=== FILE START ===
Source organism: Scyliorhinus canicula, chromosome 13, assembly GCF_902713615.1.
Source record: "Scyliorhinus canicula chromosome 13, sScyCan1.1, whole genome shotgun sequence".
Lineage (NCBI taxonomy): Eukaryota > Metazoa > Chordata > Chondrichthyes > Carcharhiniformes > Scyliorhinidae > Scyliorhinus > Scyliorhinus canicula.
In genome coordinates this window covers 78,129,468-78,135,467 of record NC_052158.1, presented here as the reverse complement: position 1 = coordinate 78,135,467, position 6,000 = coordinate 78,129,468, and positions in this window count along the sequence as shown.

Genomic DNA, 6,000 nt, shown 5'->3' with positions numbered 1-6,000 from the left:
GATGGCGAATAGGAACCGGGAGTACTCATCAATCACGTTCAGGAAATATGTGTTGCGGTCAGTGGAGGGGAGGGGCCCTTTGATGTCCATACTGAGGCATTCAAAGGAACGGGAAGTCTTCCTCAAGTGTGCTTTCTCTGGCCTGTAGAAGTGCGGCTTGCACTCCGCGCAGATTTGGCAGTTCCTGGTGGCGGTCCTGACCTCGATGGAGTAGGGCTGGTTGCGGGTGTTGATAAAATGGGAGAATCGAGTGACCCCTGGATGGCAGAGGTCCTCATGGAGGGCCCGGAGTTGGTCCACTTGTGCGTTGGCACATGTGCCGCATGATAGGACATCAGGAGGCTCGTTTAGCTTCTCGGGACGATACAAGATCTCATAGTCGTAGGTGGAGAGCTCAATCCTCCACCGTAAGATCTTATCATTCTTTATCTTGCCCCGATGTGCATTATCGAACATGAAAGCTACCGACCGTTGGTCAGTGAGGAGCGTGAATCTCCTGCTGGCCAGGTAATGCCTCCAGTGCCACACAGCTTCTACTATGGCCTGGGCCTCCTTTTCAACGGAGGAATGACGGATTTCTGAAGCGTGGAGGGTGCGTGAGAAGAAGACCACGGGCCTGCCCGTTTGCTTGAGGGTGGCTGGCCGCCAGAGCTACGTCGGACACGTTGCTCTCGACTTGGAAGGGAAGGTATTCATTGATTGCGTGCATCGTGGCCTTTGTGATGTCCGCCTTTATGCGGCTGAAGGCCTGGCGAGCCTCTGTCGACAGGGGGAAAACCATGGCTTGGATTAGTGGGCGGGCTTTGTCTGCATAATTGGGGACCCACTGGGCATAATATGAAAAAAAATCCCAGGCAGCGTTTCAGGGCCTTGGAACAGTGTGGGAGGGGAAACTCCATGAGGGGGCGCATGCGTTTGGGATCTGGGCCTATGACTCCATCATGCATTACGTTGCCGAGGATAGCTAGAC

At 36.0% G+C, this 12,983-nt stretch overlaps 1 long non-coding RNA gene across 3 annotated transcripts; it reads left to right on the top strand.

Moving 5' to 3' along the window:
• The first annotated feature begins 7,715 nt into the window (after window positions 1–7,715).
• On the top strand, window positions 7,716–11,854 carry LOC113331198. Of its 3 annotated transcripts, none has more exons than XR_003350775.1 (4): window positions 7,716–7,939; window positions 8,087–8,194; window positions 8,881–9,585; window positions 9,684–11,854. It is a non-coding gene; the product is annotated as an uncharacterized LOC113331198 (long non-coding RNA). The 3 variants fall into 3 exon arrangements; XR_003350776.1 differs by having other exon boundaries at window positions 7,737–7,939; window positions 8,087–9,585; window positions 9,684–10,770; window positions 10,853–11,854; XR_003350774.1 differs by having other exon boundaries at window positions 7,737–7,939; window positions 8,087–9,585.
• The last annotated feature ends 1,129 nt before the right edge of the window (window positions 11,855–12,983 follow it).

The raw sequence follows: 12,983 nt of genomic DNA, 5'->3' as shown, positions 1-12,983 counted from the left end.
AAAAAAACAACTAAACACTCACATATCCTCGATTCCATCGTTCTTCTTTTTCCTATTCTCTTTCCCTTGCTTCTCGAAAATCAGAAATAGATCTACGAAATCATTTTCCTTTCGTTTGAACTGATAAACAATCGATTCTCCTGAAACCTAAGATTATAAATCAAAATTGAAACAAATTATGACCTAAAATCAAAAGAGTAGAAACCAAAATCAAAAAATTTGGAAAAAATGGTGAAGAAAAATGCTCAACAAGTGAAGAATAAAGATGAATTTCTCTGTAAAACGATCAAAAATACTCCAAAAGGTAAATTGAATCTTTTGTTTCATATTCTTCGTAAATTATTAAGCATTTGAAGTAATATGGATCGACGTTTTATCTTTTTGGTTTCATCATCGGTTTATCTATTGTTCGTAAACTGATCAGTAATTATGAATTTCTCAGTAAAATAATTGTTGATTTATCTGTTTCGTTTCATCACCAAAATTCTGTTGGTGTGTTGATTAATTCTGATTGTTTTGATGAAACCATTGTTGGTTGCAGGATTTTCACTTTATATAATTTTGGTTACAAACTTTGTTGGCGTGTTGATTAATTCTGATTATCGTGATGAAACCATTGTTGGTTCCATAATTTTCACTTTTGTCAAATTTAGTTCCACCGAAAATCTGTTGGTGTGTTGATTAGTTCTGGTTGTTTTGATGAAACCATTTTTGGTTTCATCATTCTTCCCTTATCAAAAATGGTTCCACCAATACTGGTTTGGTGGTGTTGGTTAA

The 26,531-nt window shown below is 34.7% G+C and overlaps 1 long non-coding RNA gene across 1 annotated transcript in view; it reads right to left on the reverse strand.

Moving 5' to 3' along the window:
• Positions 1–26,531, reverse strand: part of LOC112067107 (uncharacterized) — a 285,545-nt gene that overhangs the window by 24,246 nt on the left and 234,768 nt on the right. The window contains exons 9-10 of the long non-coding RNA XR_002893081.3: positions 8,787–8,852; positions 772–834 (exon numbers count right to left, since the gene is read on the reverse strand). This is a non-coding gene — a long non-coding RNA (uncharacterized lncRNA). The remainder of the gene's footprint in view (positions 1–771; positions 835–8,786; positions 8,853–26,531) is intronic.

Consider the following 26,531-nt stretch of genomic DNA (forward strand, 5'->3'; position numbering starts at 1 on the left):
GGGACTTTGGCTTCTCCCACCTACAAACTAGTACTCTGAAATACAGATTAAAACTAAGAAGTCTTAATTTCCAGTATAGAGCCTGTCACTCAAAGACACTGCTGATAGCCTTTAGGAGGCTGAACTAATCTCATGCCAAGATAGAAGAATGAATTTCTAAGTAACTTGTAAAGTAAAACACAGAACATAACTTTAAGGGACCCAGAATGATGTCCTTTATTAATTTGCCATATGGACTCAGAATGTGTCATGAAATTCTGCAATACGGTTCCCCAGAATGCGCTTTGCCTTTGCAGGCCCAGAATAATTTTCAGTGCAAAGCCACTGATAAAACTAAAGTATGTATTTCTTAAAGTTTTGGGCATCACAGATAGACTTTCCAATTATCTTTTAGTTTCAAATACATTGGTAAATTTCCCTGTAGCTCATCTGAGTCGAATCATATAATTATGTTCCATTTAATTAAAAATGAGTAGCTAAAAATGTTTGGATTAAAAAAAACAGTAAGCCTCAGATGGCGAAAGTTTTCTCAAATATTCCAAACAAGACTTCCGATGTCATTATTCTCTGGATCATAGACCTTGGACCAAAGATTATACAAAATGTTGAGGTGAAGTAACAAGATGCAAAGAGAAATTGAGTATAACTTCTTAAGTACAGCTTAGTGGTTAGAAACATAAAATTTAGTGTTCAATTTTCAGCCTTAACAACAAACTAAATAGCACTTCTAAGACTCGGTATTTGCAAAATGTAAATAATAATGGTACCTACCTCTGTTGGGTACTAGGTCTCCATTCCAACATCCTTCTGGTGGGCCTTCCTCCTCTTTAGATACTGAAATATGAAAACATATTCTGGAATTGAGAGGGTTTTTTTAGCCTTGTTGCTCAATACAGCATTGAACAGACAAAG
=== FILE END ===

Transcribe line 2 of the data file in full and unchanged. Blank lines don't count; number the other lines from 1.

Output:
Source record: "Scyliorhinus canicula chromosome 13, sScyCan1.1, whole genome shotgun sequence".